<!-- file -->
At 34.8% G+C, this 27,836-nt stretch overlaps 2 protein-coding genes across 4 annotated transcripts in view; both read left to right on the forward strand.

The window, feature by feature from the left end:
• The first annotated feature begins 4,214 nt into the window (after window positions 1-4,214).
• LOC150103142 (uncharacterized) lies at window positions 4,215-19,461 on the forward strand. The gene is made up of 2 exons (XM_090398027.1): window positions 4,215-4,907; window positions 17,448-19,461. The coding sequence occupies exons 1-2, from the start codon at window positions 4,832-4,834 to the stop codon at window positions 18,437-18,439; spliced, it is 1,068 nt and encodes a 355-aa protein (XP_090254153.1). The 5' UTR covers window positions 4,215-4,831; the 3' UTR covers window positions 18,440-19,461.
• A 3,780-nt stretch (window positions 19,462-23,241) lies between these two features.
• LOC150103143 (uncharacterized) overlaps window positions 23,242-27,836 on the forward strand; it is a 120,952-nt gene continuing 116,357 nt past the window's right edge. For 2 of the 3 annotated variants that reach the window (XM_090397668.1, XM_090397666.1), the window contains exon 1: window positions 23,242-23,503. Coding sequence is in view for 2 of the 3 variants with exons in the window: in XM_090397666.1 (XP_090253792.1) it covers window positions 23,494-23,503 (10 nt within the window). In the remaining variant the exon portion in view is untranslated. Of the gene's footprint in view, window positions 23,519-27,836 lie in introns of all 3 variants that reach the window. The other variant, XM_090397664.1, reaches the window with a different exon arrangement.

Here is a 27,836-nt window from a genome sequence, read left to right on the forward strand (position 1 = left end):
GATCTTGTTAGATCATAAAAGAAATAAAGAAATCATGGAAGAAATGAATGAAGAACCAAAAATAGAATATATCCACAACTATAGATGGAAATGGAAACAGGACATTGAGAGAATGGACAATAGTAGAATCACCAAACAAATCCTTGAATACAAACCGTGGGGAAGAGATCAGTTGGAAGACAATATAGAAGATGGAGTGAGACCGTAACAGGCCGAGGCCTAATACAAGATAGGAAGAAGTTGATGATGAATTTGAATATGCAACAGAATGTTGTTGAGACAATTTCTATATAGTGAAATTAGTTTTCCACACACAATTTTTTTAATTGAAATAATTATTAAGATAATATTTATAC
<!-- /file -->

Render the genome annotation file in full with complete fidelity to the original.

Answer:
At 34.8% G+C, this 27,836-nt stretch overlaps 2 protein-coding genes across 4 annotated transcripts in view; both read left to right on the forward strand.

The window, feature by feature from the left end:
• The first annotated feature begins 4,214 nt into the window (after window positions 1-4,214).
• LOC150103142 (uncharacterized) lies at window positions 4,215-19,461 on the forward strand. The gene is made up of 2 exons (XM_090398027.1): window positions 4,215-4,907; window positions 17,448-19,461. The coding sequence occupies exons 1-2, from the start codon at window positions 4,832-4,834 to the stop codon at window positions 18,437-18,439; spliced, it is 1,068 nt and encodes a 355-aa protein (XP_090254153.1). The 5' UTR covers window positions 4,215-4,831; the 3' UTR covers window positions 18,440-19,461.
• A 3,780-nt stretch (window positions 19,462-23,241) lies between these two features.
• LOC150103143 (uncharacterized) overlaps window positions 23,242-27,836 on the forward strand; it is a 120,952-nt gene continuing 116,357 nt past the window's right edge. For 2 of the 3 annotated variants that reach the window (XM_090397668.1, XM_090397666.1), the window contains exon 1: window positions 23,242-23,503. Coding sequence is in view for 2 of the 3 variants with exons in the window: in XM_090397666.1 (XP_090253792.1) it covers window positions 23,494-23,503 (10 nt within the window). In the remaining variant the exon portion in view is untranslated. Of the gene's footprint in view, window positions 23,519-27,836 lie in introns of all 3 variants that reach the window. The other variant, XM_090397664.1, reaches the window with a different exon arrangement.

Here is a 27,836-nt window from a genome sequence, read left to right on the forward strand (position 1 = left end):
GATCTTGTTAGATCATAAAAGAAATAAAGAAATCATGGAAGAAATGAATGAAGAACCAAAAATAGAATATATCCACAACTATAGATGGAAATGGAAACAGGACATTGAGAGAATGGACAATAGTAGAATCACCAAACAAATCCTTGAATACAAACCGTGGGGAAGAGATCAGTTGGAAGACAATATAGAAGATGGAGTGAGACCGTAACAGGCCGAGGCCTAATACAAGATAGGAAGAAGTTGATGATGAATTTGAATATGCAACAGAATGTTGTTGAGACAATTTCTATATAGTGAAATTAGTTTTCCACACACAATTTTTTTAATTGAAATAATTATTAAGATAATATTTATAC